Smith and Watson observed that the SAGE system's basic architecture was suitable for use in American Airlines' booking services. Teleprinters would be placed at American Airlines' ticketing offices to send in requests and receive responses directly, without the need for anyone on the other end of the phone. The number of available seats on the aircraft could be tracked automatically, and if a seat was available the ticket agent could be notified. Booking simply took one more command, updating the availability and, if desired, could be followed by printing a ticket.[citation needed]

Thirty days later IBM sent a research proposal to American Airlines, suggesting that they join forces to study the problem. A team was set up consisting of IBM engineers led by John Siegfried and a large number of American Airlines' staff led by Malcolm Perry, taken from booking, reservations, and ticket sales, calling the effort the Semi-Automated Business Research Environment, or SABRE.[citation needed]

A formal development arrangement was signed in 1957. The first experimental system went online in 1960, based on two IBM 7090 mainframes in a new data center located in Briarcliff Manor, New York. The system was a success. Up to this point, it had cost $40 million to develop and install (about $350 million in 2000 dollars). The SABRE system by IBM in the 1960s was specified to process a very large number of transactions, such as handling 83,000 daily phone calls.[7] The system took over all booking functions in 1964, when the name had changed to SABRE.[citation needed]

In 1972, SABRE was migrated to IBM System/360 systems in a new underground location in Tulsa, Oklahoma. Max Hopper joined American Airlines in 1972 as director of SABRE, and pioneered its use.[8] Originally used only by American Airlines, the system was expanded to access by travel agents in 1976.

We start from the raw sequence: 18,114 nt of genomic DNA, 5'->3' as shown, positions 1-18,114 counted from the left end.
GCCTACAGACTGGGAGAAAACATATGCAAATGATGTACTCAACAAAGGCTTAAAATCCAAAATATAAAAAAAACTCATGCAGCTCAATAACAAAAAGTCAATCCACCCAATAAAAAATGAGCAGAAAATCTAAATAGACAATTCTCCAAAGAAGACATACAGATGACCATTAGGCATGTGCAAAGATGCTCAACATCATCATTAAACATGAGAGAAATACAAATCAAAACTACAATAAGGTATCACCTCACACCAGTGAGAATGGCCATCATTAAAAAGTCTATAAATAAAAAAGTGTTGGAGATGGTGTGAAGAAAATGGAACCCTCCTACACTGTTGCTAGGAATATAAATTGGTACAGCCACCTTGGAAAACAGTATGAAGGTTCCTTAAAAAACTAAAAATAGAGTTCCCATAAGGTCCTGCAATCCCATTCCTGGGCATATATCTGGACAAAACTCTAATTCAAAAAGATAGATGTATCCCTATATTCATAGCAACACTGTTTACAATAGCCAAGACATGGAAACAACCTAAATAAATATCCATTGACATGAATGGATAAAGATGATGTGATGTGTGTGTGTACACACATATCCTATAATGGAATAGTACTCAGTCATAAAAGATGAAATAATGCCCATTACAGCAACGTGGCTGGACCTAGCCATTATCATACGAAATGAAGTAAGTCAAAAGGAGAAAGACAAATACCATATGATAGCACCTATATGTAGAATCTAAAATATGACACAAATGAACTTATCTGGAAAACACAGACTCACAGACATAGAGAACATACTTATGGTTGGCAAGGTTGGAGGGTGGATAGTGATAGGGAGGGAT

With SABRE up and running, IBM offered its expertise to other airlines, and soon developed Deltamatic for Delta Air Lines on the IBM 7074, and PANAMAC for Pan American World Airways using an IBM 7080. In 1968, they generalized their work into the PARS (Programmed Airline Reservation System), which ran on any member of the IBM System/360 family and thus could support any sized airline. The operating system component of PARS evolved into ACP (Airlines Control Program), and later to TPF (Transaction Processing Facility). Application programs were originally written in assembly language, later in SabreTalk, a proprietary dialect of PL/I, and now in C and C++.

By the 1980s, SABRE offered airline reservations through the CompuServe Information Service, and the Prodigy Internet Service GEnie under the Eaasy SABRE brand.[9][10] This service was extended to America Online (AOL) in the 1990s.

American and Sabre separated on March 15, 2000.[1] Sabre had been a publicly traded corporation, Sabre Holdings, stock symbol TSG on the New York Stock Exchange until taken private in March 2007. The corporation introduced the new logo and changed from the all-caps acronym "SABRE" to the mixed-case "Sabre Holdings", when the new corporation was formed. The Travelocity website, introduced in 1996, was owned by Sabre Holdings.[11] Travelocity was acquired by Expedia in January 2015.[12] Sabre Holdings' three remaining business units, Sabre Travel Network, Sabre Airline Solutions and Sabre Hospitality, today serves as a global travel technology company.

Other airline systems[edit]

In 1982, Advertising Age reported that "United Airlines operates a similar system, Apollo, while Eastern operates Mars and Delta operates Datas."[13] Braniff International's Cowboy system was considered by Electronic Data Systems for building an airline-neutral system.[13]

Controversy[edit]

A 1982 study[14] by American Airlines found that travel agents selected the flight appearing on the first line more than half the time. Ninety-two percent of the time, the selected flight was on the first screen. This provided a huge incentive for American to manipulate its ranking formula, or even corrupt the search algorithm outright, to favor American flights over its competitors in the results of flight search results, and the airline did not resist the temptation.